Obesity is associated with gastroesophageal reflux disease (GERD) and its complications including reflux esophagitis, Barrett’s esophagus, and esophageal adenocarcinoma. Traditionally, these associations have been attributed to the mechanical effect of abdominal fat in increasing intra-abdominal pressure, thereby promoting gastroesophageal reflux and causing disruption of anti-reflux mechanisms at the esophagogastric junction. However, recent studies suggest that visceral adipose tissue (VAT) produces numerous cytokines that can cause esophageal inflammation and impair esophageal mucosal barrier integrity through reflux-independent mechanisms that render the esophageal mucosa especially susceptible to GERD-induced injury. In this report, we review mechanisms of esophageal mucosal defense, the genesis and remodeling of visceral adipose tissue during obesity, and the potential role of substances produced by VAT, especially the VAT that encircles the esophagogastric junction, in the impairment of esophageal mucosal barrier integrity that leads to the development of GERD complications.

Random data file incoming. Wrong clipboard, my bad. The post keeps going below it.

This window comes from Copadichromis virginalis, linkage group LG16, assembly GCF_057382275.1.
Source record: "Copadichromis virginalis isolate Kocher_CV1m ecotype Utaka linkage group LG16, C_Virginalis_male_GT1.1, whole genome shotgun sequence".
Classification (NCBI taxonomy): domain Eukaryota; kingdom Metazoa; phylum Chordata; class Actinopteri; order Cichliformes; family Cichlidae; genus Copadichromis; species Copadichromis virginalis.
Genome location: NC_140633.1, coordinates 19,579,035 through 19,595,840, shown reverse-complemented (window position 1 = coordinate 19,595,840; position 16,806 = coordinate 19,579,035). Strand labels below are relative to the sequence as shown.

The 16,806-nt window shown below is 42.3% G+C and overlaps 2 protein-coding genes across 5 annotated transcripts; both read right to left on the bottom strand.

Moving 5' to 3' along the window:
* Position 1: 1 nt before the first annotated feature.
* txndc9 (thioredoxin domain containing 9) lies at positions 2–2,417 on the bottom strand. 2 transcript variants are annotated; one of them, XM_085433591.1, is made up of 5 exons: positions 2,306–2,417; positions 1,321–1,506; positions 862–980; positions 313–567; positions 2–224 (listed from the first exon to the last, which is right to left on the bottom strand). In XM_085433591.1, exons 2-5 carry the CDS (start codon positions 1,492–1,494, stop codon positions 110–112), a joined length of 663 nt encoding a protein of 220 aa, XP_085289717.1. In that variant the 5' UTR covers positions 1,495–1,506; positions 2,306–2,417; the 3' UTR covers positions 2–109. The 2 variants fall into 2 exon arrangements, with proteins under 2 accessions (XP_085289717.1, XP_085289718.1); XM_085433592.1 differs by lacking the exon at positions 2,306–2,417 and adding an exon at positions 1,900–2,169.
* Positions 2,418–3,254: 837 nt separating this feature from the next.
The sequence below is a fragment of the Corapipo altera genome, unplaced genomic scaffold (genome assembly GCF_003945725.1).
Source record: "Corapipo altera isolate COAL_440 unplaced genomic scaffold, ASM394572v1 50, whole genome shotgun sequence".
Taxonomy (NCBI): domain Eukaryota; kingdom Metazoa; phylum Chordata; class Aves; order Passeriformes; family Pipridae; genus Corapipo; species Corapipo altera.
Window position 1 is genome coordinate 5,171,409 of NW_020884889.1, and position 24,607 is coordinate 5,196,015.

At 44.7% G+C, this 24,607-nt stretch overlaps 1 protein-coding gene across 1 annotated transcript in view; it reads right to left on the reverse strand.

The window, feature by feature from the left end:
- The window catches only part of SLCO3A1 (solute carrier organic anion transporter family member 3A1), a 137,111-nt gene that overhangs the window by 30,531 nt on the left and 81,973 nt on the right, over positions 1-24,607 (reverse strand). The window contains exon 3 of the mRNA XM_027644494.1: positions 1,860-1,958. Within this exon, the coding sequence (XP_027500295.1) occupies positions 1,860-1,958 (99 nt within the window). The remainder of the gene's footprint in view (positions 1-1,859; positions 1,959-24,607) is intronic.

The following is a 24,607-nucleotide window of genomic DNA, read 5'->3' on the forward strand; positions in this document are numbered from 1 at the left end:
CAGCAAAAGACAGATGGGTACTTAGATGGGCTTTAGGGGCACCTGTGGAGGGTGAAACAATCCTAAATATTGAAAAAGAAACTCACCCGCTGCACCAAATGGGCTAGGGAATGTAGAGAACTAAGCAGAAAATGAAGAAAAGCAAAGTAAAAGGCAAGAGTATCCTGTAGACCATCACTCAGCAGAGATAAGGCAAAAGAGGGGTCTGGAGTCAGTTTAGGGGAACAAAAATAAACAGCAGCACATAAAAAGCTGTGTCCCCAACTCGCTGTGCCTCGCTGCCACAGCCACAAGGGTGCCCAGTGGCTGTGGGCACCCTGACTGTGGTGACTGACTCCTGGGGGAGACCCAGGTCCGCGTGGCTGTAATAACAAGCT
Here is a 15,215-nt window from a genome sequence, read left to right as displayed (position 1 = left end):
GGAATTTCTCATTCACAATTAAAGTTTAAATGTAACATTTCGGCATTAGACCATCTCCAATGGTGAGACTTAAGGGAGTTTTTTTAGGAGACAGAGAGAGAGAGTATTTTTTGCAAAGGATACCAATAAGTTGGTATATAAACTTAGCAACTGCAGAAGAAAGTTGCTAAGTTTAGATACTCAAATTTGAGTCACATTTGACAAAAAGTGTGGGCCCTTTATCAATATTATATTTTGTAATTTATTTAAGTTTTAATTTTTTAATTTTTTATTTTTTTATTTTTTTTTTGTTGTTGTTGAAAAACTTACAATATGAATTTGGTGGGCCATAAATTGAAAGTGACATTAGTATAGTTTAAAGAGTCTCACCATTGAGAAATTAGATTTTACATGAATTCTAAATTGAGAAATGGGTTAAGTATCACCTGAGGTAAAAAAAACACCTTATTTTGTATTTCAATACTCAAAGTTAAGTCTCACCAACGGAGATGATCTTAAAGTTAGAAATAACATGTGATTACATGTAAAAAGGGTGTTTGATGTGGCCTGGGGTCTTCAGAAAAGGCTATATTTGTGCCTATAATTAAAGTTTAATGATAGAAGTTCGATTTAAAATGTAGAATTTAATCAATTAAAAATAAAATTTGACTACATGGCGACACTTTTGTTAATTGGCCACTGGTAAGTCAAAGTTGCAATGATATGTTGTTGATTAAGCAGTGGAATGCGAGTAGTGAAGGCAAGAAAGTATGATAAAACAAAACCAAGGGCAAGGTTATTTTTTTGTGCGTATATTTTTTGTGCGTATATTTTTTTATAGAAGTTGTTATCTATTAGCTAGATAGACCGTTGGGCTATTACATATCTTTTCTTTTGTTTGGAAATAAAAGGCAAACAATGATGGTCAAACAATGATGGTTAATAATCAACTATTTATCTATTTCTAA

|Original language||English (US)|
|Journal||American Journal of Physiology - Gastrointestinal and Liver Physiology|
|State||Published - 2021|
- Barrier function
ASJC Scopus subject areas
- Physiology (medical)